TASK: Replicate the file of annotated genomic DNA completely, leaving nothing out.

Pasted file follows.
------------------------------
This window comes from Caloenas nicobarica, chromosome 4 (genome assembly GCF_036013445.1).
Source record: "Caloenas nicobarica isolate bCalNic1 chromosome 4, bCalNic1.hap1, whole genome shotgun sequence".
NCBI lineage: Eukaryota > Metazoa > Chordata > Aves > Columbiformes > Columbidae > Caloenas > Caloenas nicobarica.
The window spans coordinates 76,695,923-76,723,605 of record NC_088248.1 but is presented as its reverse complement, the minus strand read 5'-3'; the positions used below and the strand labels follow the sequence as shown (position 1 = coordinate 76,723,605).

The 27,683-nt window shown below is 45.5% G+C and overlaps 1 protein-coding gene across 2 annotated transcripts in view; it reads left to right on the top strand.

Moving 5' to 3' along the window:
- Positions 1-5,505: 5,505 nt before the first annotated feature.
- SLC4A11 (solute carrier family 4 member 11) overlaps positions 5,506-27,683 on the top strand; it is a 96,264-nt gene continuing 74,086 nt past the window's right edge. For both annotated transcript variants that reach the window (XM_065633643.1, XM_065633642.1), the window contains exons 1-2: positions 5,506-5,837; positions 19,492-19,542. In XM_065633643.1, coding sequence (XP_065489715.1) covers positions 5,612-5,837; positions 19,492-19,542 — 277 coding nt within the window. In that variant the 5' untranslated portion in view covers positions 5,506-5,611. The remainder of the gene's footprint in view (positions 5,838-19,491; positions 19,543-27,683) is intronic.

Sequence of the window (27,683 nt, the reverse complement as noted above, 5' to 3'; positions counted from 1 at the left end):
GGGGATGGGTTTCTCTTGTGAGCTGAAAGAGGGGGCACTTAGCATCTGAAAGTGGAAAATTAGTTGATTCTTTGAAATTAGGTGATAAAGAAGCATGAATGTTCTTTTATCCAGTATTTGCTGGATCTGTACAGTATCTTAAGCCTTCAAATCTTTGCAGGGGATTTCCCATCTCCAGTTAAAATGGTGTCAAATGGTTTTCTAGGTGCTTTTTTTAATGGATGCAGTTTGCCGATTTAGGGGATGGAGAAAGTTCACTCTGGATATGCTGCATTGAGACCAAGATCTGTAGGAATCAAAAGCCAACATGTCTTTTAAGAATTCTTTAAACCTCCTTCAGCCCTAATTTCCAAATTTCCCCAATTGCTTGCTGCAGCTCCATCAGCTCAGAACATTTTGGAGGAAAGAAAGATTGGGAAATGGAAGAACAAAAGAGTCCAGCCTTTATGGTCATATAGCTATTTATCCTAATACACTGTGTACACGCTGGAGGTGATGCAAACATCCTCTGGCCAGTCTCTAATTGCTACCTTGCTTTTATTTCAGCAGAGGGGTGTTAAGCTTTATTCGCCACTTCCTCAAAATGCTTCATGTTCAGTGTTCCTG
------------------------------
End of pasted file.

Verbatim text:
This window comes from Caloenas nicobarica, chromosome 4 (genome assembly GCF_036013445.1).
Source record: "Caloenas nicobarica isolate bCalNic1 chromosome 4, bCalNic1.hap1, whole genome shotgun sequence".
NCBI lineage: Eukaryota > Metazoa > Chordata > Aves > Columbiformes > Columbidae > Caloenas > Caloenas nicobarica.
The window spans coordinates 76,695,923-76,723,605 of record NC_088248.1 but is presented as its reverse complement, the minus strand read 5'-3'; the positions used below and the strand labels follow the sequence as shown (position 1 = coordinate 76,723,605).

The 27,683-nt window shown below is 45.5% G+C and overlaps 1 protein-coding gene across 2 annotated transcripts in view; it reads left to right on the top strand.

Moving 5' to 3' along the window:
- Positions 1-5,505: 5,505 nt before the first annotated feature.
- SLC4A11 (solute carrier family 4 member 11) overlaps positions 5,506-27,683 on the top strand; it is a 96,264-nt gene continuing 74,086 nt past the window's right edge. For both annotated transcript variants that reach the window (XM_065633643.1, XM_065633642.1), the window contains exons 1-2: positions 5,506-5,837; positions 19,492-19,542. In XM_065633643.1, coding sequence (XP_065489715.1) covers positions 5,612-5,837; positions 19,492-19,542 — 277 coding nt within the window. In that variant the 5' untranslated portion in view covers positions 5,506-5,611. The remainder of the gene's footprint in view (positions 5,838-19,491; positions 19,543-27,683) is intronic.

Sequence of the window (27,683 nt, the reverse complement as noted above, 5' to 3'; positions counted from 1 at the left end):
GGGGATGGGTTTCTCTTGTGAGCTGAAAGAGGGGGCACTTAGCATCTGAAAGTGGAAAATTAGTTGATTCTTTGAAATTAGGTGATAAAGAAGCATGAATGTTCTTTTATCCAGTATTTGCTGGATCTGTACAGTATCTTAAGCCTTCAAATCTTTGCAGGGGATTTCCCATCTCCAGTTAAAATGGTGTCAAATGGTTTTCTAGGTGCTTTTTTTAATGGATGCAGTTTGCCGATTTAGGGGATGGAGAAAGTTCACTCTGGATATGCTGCATTGAGACCAAGATCTGTAGGAATCAAAAGCCAACATGTCTTTTAAGAATTCTTTAAACCTCCTTCAGCCCTAATTTCCAAATTTCCCCAATTGCTTGCTGCAGCTCCATCAGCTCAGAACATTTTGGAGGAAAGAAAGATTGGGAAATGGAAGAACAAAAGAGTCCAGCCTTTATGGTCATATAGCTATTTATCCTAATACACTGTGTACACGCTGGAGGTGATGCAAACATCCTCTGGCCAGTCTCTAATTGCTACCTTGCTTTTATTTCAGCAGAGGGGTGTTAAGCTTTATTCGCCACTTCCTCAAAATGCTTCATGTTCAGTGTTCCTG